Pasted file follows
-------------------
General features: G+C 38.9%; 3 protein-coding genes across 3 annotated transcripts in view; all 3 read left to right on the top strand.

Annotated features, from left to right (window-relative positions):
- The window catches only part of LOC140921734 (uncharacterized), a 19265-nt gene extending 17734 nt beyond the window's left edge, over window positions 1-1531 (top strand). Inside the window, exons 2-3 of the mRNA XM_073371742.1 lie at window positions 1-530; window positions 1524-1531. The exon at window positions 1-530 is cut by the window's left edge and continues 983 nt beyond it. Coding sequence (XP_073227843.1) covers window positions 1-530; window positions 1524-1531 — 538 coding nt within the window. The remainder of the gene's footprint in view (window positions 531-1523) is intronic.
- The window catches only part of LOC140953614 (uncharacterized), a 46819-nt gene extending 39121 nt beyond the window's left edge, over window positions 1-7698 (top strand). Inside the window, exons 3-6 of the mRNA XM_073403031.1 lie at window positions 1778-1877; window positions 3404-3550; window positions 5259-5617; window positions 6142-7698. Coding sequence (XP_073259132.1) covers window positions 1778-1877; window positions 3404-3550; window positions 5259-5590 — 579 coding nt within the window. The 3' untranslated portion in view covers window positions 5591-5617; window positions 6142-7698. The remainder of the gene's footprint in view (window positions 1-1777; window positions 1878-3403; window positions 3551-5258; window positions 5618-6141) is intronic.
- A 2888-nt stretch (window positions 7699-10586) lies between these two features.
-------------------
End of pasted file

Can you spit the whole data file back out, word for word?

General features: G+C 38.9%; 3 protein-coding genes across 3 annotated transcripts in view; all 3 read left to right on the top strand.

Annotated features, from left to right (window-relative positions):
- The window catches only part of LOC140921734 (uncharacterized), a 19265-nt gene extending 17734 nt beyond the window's left edge, over window positions 1-1531 (top strand). Inside the window, exons 2-3 of the mRNA XM_073371742.1 lie at window positions 1-530; window positions 1524-1531. The exon at window positions 1-530 is cut by the window's left edge and continues 983 nt beyond it. Coding sequence (XP_073227843.1) covers window positions 1-530; window positions 1524-1531 — 538 coding nt within the window. The remainder of the gene's footprint in view (window positions 531-1523) is intronic.
- The window catches only part of LOC140953614 (uncharacterized), a 46819-nt gene extending 39121 nt beyond the window's left edge, over window positions 1-7698 (top strand). Inside the window, exons 3-6 of the mRNA XM_073403031.1 lie at window positions 1778-1877; window positions 3404-3550; window positions 5259-5617; window positions 6142-7698. Coding sequence (XP_073259132.1) covers window positions 1778-1877; window positions 3404-3550; window positions 5259-5590 — 579 coding nt within the window. The 3' untranslated portion in view covers window positions 5591-5617; window positions 6142-7698. The remainder of the gene's footprint in view (window positions 1-1777; window positions 1878-3403; window positions 3551-5258; window positions 5618-6141) is intronic.
- A 2888-nt stretch (window positions 7699-10586) lies between these two features.